Vizcaya Museum and Gardens in Miami. (Photo by Atlantide Phototravel/Getty Images)

Vizcaya is a 1916-built waterfront estate home with 34 rooms open. The home and 10 acres of majestic gardens are open to the public. The estate oozes character and is locally renowned for hosting jaw-dropping social events along with its aesthetic beauty located along picturesque Biscayne Bay. Explore the grounds of this National Historic Landmark and learn about its original owner, agricultural industrialist James Deering.

Built between 1914 and 1922, tour the Renaissance-inspired villa but plan for an early evening visit to capture the sunset and begin your exploration within the confines of the villa. Once you’re done marvelling at the brilliant architectural design, step outside unto the meticulous gardens and end your visit with striking sunset water views.

Picnic by the water

David Kennedy Park. (Photo courtesy of MiamiAndBeaches.com)
David Kennedy Park. (Photo courtesy of MiamiAndBeaches.com)

Continuing the trend of stunning views (there’s no shortage of those in this city), do as the locals do and pick up a sandwich from one of these local spots — Sanguich de Miami or La Sandwicherie — and make your way down to David Kennedy Park located just south of downtown in the Coconut Grove neighbourhood. The park offers an oasis of abundant greenery, plenty of shade and astounding waterfront and Downtown Miami vistas.

The quintessential picnic park, locals also love Kennedy Park for its outdoor exercise equipment, recreational areas and playground. It would be remiss if you skipped savouring a delicious frosted lemonade from the legendary A.C.’s Icee’s truck on your way out — it’s worth every gram of sugar.

Be a local for the day — Try an Airbnb Experience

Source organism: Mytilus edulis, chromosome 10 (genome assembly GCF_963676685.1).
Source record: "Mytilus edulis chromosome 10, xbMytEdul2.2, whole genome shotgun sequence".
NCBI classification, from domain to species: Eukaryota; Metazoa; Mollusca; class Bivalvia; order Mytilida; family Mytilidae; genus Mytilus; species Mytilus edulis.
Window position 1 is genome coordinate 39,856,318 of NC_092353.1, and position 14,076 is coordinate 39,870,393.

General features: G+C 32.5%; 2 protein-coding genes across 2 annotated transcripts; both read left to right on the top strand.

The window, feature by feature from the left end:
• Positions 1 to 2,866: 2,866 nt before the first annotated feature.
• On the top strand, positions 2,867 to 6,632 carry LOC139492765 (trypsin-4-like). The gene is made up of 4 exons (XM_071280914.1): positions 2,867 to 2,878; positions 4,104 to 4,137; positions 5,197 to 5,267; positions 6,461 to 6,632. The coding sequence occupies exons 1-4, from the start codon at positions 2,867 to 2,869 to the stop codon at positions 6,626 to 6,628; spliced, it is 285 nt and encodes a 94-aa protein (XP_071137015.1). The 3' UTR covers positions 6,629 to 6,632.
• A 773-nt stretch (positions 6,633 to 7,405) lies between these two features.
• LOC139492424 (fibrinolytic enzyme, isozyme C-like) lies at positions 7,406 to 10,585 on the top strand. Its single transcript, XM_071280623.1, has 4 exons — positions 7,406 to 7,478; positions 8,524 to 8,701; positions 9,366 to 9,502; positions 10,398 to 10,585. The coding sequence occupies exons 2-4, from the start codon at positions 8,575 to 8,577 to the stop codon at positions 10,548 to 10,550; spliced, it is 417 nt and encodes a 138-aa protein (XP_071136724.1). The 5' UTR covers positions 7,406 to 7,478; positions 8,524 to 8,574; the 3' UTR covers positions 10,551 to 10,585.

The Little Havana area of Miami. (Photo by Carlo Allegri For The Washington Post/Getty Images)
The Little Havana area of Miami. (Photo by Carlo Allegri For The Washington Post/Getty Images)

When visiting a destination, there’s no better way to feel the heartbeat of a city than discovering it with a knowledgeable local by your side. Whether you want the focus of your trip to be on food, night life or culture, a native can enhance your visit and transform your experience with local lens.

From touring the uninhabited islands in Miami’s intracoastal waters by kayak to taking a walking tour through the Little Havana barrio while sipping a cortadito (Cuban espresso) and watching cigar rollers exhibit their craft — an Airbnb experience hosted by a local expert is a uniquely effective way to immerse yourself into the local culture and have a blast while doing so.

Eat and drink in this locals-only neighbourhood of South Beach

Biscayne Bay. (Photo by Jeffrey Greenberg/Education Images/Universal Images Group/Getty Images)
Biscayne Bay. (Photo by Jeffrey Greenberg/Education Images/Universal Images Group/Getty Images)

Most tourists visiting South Beach are confined to their hotel area, rarely venturing west of Alton Road. The Sunset Harbour area of South Beach has become one of Miami’s most popular boutique neighbourhoods — kept widely a secret from tourists. Boasting trendy shops, highly acclaimed eateries and epic Biscayne Bay views, locals love this micro-neighbourhood, and visitors will too.

Enjoy a cup of coffee at Miami’s favourite Panther Coffee and work up your appetite before dining on delicious gastro pub grub at Pubbelly Noodle Bar. Try their signature ramen with barbecue pork belly and bean sprouts in an aromatic lemongrass broth. Walk off lunch with a stroll through Lincoln Road and don’t forget to stop for dessert at one of the many mouthwatering gelato shops on Miami Beach.

Featured photo by Buena Vista Images/Getty Images.

Editorial Disclaimer: Opinions expressed here are the author’s alone, not those of any bank, credit card issuer, airlines or hotel chain, and have not been reviewed, approved or otherwise endorsed by any of these entities.

Disclaimer: The responses below are not provided or commissioned by the bank advertiser. Responses have not been reviewed, approved or otherwise endorsed by the bank advertiser. It is not the bank advertiser’s responsibility to ensure all posts and/or questions are answered.